Mixture Chemistry

By Anne Marie Helmenstine, Ph.D

Colloids and solutions may be distinguished based on their appearance. These are chemical solutions; light passes through them cleanly.
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A solution is a homogeneous mixture of two or more components. The dissolving agent is the solvent. The substance which is dissolved is the solute. The components of a solution are atoms, ions, or molecules, which makes them 10-9 m or smaller in diameter.

Example: Sugar and Water


The particles in suspensions are larger than those found in solutions. Components of a suspension can be evenly distributed by a mechanical means, like by shaking the contents, but the components will settle out.

Example: Oil and Water


Particles intermediate in size between those found in solutions and suspensions can be mixed such that they remain evenly distributed without settling out. These particles range in size from 10-8 to 10-6 m in size and are termed colloidal particles or colloids. The mixture they form is called a colloidal dispersion. A colloidal dispersion consists of colloids in a dispersing medium.

Example: Milk

More Dispersions

Liquids, solids, and gases all may be mixed to form colloidal dispersions.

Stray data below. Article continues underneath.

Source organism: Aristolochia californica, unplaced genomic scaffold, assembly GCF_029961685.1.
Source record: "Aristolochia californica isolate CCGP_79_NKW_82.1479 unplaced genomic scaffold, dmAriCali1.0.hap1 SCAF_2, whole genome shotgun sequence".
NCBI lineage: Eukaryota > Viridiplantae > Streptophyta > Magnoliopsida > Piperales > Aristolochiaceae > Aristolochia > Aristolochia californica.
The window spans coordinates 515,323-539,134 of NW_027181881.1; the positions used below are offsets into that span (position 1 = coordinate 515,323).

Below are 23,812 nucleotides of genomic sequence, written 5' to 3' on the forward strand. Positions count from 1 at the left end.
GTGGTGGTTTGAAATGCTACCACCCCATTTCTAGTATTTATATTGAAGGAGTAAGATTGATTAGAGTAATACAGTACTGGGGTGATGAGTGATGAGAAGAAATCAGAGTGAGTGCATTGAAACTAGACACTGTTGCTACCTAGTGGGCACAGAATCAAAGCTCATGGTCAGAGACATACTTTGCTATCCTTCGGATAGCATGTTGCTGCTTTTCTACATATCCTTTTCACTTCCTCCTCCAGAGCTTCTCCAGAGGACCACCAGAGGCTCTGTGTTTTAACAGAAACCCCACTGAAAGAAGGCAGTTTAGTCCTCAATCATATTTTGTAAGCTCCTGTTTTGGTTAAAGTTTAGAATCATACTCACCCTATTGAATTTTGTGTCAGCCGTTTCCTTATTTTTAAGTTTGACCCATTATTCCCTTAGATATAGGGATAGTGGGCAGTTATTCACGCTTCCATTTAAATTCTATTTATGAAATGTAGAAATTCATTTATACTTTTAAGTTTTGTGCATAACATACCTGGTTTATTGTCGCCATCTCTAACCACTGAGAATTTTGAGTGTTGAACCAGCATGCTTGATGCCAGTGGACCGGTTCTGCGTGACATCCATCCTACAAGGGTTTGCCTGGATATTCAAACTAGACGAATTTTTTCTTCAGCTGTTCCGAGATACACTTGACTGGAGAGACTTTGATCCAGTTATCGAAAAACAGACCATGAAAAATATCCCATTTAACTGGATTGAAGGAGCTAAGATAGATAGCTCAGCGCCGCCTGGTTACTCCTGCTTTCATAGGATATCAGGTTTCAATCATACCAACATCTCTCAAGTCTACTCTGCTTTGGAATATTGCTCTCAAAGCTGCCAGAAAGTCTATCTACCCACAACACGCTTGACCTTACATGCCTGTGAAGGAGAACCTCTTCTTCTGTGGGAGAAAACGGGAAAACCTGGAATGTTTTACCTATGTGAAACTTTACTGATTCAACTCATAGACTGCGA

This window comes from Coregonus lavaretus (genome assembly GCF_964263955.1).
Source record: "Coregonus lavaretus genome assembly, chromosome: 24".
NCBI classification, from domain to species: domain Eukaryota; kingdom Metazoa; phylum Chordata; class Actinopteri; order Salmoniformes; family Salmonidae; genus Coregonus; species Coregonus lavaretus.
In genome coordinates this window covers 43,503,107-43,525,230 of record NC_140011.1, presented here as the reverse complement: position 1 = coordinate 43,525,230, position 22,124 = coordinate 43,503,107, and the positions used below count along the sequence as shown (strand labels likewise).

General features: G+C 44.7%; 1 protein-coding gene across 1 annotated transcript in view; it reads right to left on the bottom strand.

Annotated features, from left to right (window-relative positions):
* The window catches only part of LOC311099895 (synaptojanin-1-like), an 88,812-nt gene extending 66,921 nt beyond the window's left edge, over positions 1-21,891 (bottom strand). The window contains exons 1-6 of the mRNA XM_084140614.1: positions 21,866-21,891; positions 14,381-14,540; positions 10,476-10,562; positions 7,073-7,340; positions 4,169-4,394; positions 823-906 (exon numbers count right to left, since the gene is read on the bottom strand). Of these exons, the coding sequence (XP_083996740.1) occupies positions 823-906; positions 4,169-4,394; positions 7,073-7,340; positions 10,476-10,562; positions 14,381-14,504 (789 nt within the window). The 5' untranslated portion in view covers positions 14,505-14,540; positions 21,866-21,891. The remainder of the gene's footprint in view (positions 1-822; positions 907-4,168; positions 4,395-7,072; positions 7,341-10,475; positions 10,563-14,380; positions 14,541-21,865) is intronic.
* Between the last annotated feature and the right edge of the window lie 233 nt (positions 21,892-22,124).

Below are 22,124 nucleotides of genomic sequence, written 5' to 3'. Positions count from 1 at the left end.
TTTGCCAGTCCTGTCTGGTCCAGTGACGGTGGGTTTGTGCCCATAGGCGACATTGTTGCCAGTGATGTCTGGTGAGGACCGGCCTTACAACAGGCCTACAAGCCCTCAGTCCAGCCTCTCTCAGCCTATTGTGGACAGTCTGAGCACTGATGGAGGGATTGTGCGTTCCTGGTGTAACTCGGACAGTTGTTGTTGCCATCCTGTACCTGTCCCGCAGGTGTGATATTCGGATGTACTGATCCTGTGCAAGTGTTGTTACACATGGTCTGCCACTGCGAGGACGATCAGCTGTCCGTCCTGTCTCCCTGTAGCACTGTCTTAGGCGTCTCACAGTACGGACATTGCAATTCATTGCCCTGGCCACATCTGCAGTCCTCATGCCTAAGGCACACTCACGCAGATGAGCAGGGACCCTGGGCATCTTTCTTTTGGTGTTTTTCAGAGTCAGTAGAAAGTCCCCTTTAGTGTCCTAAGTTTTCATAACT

Aerosols: solid or liquid particles in a gas.

Examples: Smoke is a solid in a gas. Fog is a liquid in a gas.

Sols: solid particles in a liquid.

Example: Milk of Magnesia is a sol with solid magnesium hydroxide in water.

Emulsions: liquid particles in liquid.

Example: Mayonnaise is oil in water.

Gels: liquids in solid.

Examples: gelatin is protein in water. Quicksand is sand in water.

Telling Them Apart

You can tell suspensions from colloids and solutions because the components of suspensions will eventually separate. Colloids can be distinguished from solutions using the Tyndall effect. A beam of light passing through a true solution, such as air, is not visible. Light passing through a colloidal dispersion, such as smoky or foggy air, will be reflected by the larger particles and the light beam will be visible.